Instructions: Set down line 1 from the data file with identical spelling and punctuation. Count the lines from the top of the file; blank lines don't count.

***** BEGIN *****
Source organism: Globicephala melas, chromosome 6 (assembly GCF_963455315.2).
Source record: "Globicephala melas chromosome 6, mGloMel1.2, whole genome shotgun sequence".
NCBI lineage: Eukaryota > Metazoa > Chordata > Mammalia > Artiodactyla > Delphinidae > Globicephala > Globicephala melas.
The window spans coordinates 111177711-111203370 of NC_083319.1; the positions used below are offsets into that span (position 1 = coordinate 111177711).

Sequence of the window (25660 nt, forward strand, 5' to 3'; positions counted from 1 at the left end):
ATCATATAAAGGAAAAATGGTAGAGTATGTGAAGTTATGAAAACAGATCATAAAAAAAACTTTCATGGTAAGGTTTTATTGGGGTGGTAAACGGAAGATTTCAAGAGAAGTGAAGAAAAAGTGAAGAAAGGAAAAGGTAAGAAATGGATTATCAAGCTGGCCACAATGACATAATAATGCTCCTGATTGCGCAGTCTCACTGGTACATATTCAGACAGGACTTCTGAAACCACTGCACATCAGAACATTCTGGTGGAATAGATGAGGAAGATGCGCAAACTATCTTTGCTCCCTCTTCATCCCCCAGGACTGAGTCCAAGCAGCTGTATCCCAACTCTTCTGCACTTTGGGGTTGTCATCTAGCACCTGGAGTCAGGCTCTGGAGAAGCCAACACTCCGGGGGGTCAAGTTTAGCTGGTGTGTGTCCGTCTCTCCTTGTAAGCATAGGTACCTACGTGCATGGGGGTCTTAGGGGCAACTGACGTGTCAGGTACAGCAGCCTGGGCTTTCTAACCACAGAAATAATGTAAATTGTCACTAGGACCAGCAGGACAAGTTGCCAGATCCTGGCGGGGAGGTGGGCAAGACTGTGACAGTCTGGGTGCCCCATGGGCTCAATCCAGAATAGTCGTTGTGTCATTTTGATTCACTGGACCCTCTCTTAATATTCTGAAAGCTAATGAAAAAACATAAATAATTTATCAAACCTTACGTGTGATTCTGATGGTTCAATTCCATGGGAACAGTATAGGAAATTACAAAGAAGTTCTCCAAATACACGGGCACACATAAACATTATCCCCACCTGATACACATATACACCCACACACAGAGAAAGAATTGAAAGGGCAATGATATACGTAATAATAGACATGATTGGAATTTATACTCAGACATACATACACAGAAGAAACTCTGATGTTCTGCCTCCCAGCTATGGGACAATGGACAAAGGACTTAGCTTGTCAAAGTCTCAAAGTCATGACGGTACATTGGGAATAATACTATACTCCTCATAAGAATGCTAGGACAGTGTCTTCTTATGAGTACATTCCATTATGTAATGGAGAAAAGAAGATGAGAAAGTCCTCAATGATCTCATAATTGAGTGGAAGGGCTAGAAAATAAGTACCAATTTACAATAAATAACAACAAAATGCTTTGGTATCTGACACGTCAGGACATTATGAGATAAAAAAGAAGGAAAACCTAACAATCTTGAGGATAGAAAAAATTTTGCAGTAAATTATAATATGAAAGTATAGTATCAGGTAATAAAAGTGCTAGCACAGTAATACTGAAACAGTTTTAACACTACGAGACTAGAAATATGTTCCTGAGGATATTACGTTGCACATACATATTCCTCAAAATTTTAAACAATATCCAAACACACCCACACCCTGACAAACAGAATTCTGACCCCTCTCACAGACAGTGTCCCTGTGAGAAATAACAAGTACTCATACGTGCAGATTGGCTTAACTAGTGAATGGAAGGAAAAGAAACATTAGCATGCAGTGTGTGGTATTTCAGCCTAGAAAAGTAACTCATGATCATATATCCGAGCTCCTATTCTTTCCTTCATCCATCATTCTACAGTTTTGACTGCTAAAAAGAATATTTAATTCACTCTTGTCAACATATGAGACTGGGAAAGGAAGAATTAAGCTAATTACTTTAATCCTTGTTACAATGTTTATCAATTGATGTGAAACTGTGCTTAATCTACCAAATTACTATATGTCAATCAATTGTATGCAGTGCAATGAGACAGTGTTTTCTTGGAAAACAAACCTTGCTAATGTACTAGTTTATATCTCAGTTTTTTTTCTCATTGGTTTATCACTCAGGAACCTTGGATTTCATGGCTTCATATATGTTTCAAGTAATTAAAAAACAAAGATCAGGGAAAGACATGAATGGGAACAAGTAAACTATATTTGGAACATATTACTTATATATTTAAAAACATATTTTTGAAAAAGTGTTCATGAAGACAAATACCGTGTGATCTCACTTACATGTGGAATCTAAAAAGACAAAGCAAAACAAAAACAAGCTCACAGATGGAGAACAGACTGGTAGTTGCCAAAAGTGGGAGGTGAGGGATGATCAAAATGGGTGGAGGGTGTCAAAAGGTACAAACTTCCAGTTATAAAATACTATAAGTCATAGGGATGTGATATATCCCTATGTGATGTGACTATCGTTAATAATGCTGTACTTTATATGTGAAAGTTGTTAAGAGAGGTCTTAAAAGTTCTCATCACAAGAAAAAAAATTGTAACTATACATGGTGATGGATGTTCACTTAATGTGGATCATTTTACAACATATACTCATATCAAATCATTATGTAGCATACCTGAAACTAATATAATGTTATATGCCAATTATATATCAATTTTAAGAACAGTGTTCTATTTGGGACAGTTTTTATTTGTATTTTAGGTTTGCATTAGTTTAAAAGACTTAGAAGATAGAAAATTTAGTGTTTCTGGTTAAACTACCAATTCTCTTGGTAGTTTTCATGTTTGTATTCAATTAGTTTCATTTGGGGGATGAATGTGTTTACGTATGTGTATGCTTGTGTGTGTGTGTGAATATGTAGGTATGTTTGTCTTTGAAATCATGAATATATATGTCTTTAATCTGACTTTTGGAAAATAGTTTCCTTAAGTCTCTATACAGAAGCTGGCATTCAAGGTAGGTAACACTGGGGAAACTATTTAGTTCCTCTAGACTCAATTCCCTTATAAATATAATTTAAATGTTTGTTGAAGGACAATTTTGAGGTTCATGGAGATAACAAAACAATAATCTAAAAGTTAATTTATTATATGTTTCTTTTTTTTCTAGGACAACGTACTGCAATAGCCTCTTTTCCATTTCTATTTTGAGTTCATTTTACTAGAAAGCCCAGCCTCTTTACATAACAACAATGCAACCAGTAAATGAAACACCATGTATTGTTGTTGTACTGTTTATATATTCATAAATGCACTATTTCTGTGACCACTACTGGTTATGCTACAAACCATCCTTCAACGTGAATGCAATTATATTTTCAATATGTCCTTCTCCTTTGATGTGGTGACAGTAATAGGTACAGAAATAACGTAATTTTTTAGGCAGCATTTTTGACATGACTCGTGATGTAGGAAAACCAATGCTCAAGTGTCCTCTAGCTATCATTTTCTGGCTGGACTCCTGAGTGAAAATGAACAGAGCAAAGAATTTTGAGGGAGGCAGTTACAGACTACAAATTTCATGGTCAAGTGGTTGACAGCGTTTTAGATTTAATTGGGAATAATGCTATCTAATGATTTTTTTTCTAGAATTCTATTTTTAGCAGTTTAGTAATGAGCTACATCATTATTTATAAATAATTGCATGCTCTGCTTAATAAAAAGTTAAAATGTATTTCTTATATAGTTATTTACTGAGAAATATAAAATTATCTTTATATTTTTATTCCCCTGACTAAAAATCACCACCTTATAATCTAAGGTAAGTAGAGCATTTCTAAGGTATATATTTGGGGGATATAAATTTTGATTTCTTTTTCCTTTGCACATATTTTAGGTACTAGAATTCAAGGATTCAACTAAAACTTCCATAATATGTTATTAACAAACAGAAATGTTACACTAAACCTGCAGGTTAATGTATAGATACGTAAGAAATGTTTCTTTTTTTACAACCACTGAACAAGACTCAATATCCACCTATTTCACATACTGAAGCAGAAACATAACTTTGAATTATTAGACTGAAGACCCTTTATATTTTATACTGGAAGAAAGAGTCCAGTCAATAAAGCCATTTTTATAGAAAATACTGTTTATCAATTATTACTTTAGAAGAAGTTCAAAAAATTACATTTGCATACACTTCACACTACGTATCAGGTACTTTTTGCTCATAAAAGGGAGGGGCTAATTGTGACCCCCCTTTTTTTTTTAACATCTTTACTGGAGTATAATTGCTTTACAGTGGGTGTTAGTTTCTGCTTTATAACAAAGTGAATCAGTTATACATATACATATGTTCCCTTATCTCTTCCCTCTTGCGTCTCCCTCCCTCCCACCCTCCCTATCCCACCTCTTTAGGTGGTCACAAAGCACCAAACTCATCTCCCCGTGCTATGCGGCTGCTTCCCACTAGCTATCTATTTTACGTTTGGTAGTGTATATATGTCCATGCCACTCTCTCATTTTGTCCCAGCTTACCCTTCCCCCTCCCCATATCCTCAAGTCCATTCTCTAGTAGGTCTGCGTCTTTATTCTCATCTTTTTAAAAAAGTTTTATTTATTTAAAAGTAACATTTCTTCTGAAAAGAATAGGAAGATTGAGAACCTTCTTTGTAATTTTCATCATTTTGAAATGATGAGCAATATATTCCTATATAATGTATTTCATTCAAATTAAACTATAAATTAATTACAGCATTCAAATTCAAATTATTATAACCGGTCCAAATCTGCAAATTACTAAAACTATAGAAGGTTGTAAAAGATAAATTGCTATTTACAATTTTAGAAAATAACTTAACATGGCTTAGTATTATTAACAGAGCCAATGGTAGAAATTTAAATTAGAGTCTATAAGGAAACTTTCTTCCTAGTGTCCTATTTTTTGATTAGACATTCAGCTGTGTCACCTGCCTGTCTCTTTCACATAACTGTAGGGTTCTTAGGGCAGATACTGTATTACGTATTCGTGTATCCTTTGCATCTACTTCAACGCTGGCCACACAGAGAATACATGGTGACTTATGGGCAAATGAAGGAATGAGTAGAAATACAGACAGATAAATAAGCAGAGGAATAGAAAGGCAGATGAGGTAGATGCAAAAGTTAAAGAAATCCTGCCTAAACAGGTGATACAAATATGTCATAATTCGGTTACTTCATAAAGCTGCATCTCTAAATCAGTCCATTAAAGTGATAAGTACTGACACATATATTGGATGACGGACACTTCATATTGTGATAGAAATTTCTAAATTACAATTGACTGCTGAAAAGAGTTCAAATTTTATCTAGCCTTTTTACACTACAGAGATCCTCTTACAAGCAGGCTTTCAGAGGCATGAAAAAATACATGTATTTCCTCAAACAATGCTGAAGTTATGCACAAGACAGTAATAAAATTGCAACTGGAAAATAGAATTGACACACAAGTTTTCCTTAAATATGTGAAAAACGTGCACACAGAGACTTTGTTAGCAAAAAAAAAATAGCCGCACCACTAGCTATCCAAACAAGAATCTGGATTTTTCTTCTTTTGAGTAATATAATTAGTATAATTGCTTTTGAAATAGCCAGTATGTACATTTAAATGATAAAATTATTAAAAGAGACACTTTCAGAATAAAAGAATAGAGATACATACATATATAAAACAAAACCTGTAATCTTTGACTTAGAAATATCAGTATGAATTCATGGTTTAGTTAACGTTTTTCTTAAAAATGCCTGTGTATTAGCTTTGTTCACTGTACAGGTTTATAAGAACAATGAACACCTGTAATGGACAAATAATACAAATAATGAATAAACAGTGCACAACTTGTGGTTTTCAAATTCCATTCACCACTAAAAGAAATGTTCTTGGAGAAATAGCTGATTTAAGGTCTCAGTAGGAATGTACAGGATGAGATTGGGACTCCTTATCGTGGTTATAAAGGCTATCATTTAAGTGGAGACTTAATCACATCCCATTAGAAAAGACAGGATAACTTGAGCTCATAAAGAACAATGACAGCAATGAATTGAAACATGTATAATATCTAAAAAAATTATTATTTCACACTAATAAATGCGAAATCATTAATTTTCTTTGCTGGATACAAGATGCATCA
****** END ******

Source organism: Globicephala melas, chromosome 6 (assembly GCF_963455315.2).